PTLO Stock IPO: When Does Portillo’s Go Public? What Is the Portillo’s IPO Price Range?

Restaurant chains don’t always opt to go public. That said, this month began in an interesting way as First Watch (NASDAQ:FWRG) did exactly that, making its debut during a complicated year for the industry. The stock hasn’t enjoyed a good month of trading so far, but that hasn’t stopped one of its competitors from following in its footsteps. Portillo’s, a Midwest chain of restaurants known for American-style street food has announced it has filed for an IPO, adding to what so far has been a very busy IPO season. Get ready then for the PTLO stock IPO.

The front of a Portillo's (PTLO) hotdog restaurant in Riverside, California.

Source: TonelsonProductions /

What to Expect From the PTLO Stock IPO

Portillo’s opened its first restaurant in 1967 and according to its U.S. Securities and Exchange Commission filing, now operates 67 restaurants spanning nine different states. Based in Oak Brook, Illinois, it has always maintained a focus on Chicago-style street food, specifically hot dogs, beef burgers and salads.

The offering is expected to contain 20.27 million shares of Class A common stock with an IPO price range of $17-$20. In total, this could raise as much as $405.4 million. Following the IPO, Portillo’s is expected to have 33.57 million Class A and 37.91 million Class B outstanding shares. At the current price points expected for the IPO, this would net the company a market capitalization ranging between $1.2 and $1.4 billion.

Investors at this point expect Portillo’s to start trading in the coming days, and IPO Boutique specifically lists a trade date of Oct. 21, as indicated by a recent Twitter post. If all goes according to plan, the stock will trade on the Nasdaq under the symbol PTLO with Jefferies, Morgan Stanley, BofA Securities and Piper Sandler serving as the deal’s primary underwriters.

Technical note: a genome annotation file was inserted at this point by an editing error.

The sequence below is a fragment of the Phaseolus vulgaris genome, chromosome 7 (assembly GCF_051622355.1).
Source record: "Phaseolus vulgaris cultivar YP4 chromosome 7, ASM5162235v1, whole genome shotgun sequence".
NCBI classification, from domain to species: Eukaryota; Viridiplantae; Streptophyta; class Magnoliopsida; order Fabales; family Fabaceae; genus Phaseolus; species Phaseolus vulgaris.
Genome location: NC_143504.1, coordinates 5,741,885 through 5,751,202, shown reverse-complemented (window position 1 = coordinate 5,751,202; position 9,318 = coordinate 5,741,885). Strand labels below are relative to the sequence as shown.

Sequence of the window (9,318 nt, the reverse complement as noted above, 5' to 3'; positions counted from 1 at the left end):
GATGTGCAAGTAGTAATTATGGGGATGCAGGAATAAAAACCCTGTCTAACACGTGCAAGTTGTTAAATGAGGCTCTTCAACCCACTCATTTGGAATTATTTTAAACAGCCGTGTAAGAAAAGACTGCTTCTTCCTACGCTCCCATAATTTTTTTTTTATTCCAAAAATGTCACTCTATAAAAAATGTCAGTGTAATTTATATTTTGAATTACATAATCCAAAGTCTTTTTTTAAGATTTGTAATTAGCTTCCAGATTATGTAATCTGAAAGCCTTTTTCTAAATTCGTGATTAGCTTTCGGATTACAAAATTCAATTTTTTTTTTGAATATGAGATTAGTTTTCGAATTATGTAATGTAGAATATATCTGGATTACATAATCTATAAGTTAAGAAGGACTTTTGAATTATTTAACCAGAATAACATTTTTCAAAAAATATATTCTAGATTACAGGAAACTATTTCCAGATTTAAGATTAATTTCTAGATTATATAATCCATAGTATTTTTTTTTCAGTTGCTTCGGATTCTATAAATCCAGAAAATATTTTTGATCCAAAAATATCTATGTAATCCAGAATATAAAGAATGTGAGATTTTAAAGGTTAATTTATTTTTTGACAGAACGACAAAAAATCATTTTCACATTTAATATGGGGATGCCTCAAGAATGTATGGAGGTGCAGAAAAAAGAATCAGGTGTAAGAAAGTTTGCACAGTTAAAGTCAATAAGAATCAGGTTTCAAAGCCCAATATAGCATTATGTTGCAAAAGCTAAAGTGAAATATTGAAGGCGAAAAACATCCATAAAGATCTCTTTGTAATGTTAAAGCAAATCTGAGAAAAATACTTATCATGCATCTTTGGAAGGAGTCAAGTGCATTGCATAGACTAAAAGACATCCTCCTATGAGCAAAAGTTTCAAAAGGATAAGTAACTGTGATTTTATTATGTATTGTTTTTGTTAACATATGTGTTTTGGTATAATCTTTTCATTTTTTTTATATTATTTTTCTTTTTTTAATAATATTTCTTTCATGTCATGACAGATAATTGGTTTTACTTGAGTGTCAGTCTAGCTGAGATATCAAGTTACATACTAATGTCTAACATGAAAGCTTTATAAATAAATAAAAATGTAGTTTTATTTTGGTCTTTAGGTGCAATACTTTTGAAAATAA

Why This Matters

The complicated industry landscape makes this a difficult time to properly assess a restaurant chain’s decision to go public. While requests for dine-in options have been increasingly high since the pandemic’s initial regulations began to lift, the labor shortage has made it difficult for restaurants to fill the growing demand.

While First Watch has had a difficult trading journey so far, coffee chain Dutch Bros (NYSE:BROS) has done much better. Although restaurant software producer Toast (NYSE:TOST) enjoyed a strong start to trading following its fall IPO, October has seen it decline fairly steadily.

Part of Dutch Bros’ success, though, is likely due to its completely take out business model, one that allows restaurants to operate with fewer staff members and quickly adapt to any new lockdown measures. Take-away seems to be an in integral component in Portillo’s business model, though, as indicated by how its website is configured and its user-friendly aspects.

The company is certainly worth watching as the PTLO stock IPO draws near.

On the date of publication, Samuel O’Brient did not have (either directly or indirectly) any positions in the securities mentioned in this article. The opinions expressed in this article are those of the writer, subject to the Publishing Guidelines.

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